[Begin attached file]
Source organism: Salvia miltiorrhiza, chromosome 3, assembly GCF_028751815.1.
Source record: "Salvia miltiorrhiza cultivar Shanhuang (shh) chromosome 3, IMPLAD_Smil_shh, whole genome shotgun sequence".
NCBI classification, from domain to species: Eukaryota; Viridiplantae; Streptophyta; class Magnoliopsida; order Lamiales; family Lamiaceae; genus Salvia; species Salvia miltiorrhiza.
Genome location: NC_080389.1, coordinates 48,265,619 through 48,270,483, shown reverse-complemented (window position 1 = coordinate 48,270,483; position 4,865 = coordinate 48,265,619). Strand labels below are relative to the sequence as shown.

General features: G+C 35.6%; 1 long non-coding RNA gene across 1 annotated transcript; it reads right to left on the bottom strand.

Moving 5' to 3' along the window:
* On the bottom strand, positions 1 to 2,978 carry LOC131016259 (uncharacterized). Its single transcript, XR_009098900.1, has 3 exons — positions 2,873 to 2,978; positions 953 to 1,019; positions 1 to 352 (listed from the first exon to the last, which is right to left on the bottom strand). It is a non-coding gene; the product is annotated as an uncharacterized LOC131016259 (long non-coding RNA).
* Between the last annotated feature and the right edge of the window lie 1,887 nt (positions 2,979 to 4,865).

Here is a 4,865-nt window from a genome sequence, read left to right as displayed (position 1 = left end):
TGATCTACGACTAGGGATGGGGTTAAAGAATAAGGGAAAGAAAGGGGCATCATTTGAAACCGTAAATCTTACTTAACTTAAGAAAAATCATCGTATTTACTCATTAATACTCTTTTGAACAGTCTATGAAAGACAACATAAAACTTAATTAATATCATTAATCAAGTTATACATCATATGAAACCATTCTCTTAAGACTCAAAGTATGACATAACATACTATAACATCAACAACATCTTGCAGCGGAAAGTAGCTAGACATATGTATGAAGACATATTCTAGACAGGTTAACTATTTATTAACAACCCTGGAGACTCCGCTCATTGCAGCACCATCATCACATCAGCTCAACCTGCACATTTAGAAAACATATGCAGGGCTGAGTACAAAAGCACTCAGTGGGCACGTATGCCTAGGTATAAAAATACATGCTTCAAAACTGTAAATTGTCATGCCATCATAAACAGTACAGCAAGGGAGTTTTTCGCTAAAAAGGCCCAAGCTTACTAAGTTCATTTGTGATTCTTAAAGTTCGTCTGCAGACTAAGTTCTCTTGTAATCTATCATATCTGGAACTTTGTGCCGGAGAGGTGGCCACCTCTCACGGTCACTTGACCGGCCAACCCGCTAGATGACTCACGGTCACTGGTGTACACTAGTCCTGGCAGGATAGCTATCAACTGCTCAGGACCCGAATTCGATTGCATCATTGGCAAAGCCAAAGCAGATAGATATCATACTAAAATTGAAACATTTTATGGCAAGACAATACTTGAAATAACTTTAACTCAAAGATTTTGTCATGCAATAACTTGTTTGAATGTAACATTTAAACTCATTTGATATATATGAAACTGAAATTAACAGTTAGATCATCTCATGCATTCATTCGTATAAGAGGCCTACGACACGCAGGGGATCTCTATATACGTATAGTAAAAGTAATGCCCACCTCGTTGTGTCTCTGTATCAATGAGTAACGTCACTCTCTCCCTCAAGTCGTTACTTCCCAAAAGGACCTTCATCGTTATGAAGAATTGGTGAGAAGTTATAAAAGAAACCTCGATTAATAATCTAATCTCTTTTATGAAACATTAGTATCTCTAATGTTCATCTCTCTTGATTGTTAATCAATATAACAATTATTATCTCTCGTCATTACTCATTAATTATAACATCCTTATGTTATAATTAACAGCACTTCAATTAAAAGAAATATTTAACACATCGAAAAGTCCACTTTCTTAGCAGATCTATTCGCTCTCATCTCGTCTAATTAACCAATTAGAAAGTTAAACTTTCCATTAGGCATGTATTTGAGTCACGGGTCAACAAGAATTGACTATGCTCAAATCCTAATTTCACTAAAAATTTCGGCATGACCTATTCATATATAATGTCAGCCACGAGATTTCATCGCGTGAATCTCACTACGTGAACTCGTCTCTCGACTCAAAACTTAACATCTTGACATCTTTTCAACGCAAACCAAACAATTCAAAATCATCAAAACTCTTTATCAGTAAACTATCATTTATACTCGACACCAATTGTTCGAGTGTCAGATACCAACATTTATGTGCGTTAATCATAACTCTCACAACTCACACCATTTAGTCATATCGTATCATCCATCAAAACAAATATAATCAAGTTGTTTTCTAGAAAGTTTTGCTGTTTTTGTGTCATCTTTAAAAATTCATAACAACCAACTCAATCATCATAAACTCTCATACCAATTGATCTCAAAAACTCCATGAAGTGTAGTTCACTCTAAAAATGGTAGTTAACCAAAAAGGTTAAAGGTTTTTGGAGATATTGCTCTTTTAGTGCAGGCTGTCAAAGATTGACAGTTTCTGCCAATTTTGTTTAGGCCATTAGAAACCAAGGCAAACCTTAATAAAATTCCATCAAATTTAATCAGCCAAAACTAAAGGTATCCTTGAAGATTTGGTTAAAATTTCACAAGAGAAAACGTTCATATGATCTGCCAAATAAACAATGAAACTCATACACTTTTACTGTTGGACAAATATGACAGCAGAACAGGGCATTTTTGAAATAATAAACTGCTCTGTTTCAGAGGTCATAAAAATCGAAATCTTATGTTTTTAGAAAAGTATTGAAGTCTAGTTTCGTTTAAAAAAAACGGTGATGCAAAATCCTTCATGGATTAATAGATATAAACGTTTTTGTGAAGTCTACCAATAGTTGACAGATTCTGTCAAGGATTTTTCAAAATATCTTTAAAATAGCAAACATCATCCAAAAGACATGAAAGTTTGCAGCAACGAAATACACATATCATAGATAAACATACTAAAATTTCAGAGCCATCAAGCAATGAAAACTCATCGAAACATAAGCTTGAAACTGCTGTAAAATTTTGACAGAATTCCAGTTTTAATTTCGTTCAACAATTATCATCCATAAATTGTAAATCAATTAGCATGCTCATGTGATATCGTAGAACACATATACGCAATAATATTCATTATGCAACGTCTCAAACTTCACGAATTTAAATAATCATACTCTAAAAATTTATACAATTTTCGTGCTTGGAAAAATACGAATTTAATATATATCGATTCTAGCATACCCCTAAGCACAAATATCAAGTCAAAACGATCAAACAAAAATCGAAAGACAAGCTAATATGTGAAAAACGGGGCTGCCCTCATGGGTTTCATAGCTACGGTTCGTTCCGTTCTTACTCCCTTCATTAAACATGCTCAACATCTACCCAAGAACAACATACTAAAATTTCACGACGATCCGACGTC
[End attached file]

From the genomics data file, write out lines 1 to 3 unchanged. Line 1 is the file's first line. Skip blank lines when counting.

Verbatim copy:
Source organism: Salvia miltiorrhiza, chromosome 3, assembly GCF_028751815.1.
Source record: "Salvia miltiorrhiza cultivar Shanhuang (shh) chromosome 3, IMPLAD_Smil_shh, whole genome shotgun sequence".
NCBI classification, from domain to species: Eukaryota; Viridiplantae; Streptophyta; class Magnoliopsida; order Lamiales; family Lamiaceae; genus Salvia; species Salvia miltiorrhiza.